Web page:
HAMTRAMCK, Mich. — Holiday traditions and rituals are a vital part of each family’s Christmas celebration.
When celebrating the birth of Jesus, many Catholic families have their own customs passed down for centuries through the generations, and this is especially true for southeast Michigan’s Polish families.
Polish Christmas traditions center on the “Wigilia,” a family dinner in which the whole family gathers on Christmas Eve to enjoy a meal and time together before going to midnight Mass.
“The Wigilia is the main meal at Christmas Eve with the family,” said Father Miroslaw Frankowski, a priest of the Society of Christ, who is pastor of the predominantly Polish St. Florian Parish in the city of Hamtramck, which is an enclave of Detroit.
“There is always an extra set of silverware in case there is an unexpected guest. Jesus comes to us as the unexpected guest, so the tradition is to be prepared to invite them.”
The Wigilia features 12 meatless dishes, in remembrance of the 12 apostles, and the meals are meatless because animals are given the “night off,” since they were there for the birth of Christ, Father Frankowski told The Michigan Catholic, Detroit’s archdiocesan newspaper.
The meal centers on “Oplatki,” wafers made from flour and water — similar to Communion wafers — which families pass around the table, taking off a piece and eating it while saying well wishes for the coming year.
People from all over the country visit the Polish Art Center in Hamtramck during the Christmas season to buy Oplatki wafers and other items necessary for a proper Polish Christmas, said Joan Bittner, the center’s co-owner.
“We make straw ornaments for the Wigilia,” Bittner said. “The straw is meant to remind you of your ancestry and the spirit of all your ancestors who are with you for Christmas. We also sell hay from the national forest in Poland; the hay is intended to remind you of the manger and humble origins of the Christ.”
On Christmas Eve, the family gathers together to decorate the Christmas tree and cook the food in preparation for the Wigilia. Before the meal starts, the youngest member of the family stands outside, waiting for the first star of the night to appear — signifying Christmas Eve is here and the meal can start.
For Polish families, every aspect of the tradition is rooted in the love of family and the birth of Christ, said Rodney Srodek, owner of Srodek’s Campau Quality Sausage Co. in Hamtramck.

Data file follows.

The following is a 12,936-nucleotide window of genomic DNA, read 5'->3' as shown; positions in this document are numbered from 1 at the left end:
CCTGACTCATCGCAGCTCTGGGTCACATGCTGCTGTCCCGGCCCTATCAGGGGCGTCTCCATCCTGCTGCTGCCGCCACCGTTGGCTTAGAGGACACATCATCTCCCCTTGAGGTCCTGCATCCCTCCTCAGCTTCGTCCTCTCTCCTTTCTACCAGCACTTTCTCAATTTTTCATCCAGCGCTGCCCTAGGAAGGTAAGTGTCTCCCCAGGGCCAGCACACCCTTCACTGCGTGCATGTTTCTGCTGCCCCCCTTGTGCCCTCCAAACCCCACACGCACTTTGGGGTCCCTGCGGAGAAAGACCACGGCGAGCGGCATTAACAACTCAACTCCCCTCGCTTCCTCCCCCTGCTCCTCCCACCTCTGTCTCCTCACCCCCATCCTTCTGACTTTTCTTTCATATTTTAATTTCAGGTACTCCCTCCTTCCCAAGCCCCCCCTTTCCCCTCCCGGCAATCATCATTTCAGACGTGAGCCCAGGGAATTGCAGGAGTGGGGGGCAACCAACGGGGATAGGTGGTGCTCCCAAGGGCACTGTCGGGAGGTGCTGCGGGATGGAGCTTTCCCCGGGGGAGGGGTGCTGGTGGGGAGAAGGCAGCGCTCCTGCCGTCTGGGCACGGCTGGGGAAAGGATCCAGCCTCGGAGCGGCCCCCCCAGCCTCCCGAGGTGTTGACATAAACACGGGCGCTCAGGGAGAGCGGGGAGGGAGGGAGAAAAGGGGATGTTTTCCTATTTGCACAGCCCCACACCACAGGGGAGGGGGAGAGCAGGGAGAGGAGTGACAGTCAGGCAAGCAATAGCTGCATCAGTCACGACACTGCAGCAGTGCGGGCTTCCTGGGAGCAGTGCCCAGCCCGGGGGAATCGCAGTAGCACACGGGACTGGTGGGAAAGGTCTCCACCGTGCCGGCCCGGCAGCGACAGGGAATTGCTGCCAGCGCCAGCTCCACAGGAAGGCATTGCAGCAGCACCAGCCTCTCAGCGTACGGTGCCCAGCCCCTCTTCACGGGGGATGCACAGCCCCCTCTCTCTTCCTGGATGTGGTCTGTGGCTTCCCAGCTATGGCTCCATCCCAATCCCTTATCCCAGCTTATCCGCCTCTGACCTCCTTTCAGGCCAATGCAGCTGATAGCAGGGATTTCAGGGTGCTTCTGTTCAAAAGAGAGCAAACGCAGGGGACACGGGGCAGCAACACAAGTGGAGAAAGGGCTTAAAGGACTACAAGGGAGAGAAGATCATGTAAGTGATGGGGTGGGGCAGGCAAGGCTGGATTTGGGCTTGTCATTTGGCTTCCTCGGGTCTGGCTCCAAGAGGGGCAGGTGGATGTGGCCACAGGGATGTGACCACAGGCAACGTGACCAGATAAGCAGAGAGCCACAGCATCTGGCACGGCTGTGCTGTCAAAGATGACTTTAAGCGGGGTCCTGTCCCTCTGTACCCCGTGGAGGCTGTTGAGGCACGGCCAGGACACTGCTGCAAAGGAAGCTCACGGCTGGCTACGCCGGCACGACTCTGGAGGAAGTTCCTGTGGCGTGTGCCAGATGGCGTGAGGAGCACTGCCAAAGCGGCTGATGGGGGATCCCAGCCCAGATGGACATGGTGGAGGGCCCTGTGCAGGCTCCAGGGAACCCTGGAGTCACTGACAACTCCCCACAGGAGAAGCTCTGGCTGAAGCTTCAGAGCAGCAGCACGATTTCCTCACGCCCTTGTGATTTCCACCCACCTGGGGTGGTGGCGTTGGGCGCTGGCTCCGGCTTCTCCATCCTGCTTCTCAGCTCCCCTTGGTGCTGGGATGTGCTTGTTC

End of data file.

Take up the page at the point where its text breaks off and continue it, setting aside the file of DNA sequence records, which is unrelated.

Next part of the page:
“The entire family is at the dinner, usually it’s three generations,” Srodek said. “In Polish culture, everything is rooted in generations and meals are prepared together. The children watch so one day they can learn how to cook the meals. It’s the tradition of bringing everyone together to take part in all aspects of the meal.”
Srodek’s sells popular Polish items for the Wigilia, including red soup called “barszcz” with mushrooms, “uszka,” which are small dumplings resembling a smaller version of pierogi, and kraut with mushrooms. Freshwater carp is the traditional Polish fish, which Srodek said is the source of a unique tradition in Polish culture.
“The idea is you buy the fish live, and when you kill it, you take a scale and keep it in your wallet as good luck charm. It’s not exactly a Catholic tradition, but it’s a Polish custom,” Srodek said.
After the Wigilia, the family attends midnight Mass in celebration of Christmas. After Mass, families usually go to bed, and then celebrate Christmas Day meal in a traditional American sense.
“During Christmas Day, a lot of people also go to church during the day,” Father Frankowski said. “Then we have a big meal with meat, making it a great celebration where we invite neighbors and relatives to come into the house.
“Singers dress in all kinds of costumes in the evening, singing carols or acting out the Nativity scene. The celebrations continue past Dec. 25, and through the whole Christmas season, until the feast of the Baptism of our Lord.”
Other Polish Christmas tradition include “Szopki,” Nativity scenes and churches made out of foil, paper and candy wrappers.
Every family has its own traditions when it comes to Christmas, each with their own meaning.
In metro Detroit, Polish-American families celebrate with multiple generations around the dinner table, carrying out the same traditions passed down to them from their ancestors centuries ago.
“When the Polish came over, many were forced to assimilate into American culture,” said Magdalena Srodek, Rodney’s sister who works in the Hamtramck shop. “The biggest thing is the loss of language — it’s why you see people who are older start taking Polish classes; you get a sense of nostalgia for that lost sense of culture and history.
“The loss of language may happen, but people will never abandon their food. It’s been passed down for generations, and it’s not going away, no matter where people may live.”
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Meloy writes for The Michigan Catholic, newspaper of the Archdiocese of Detroit.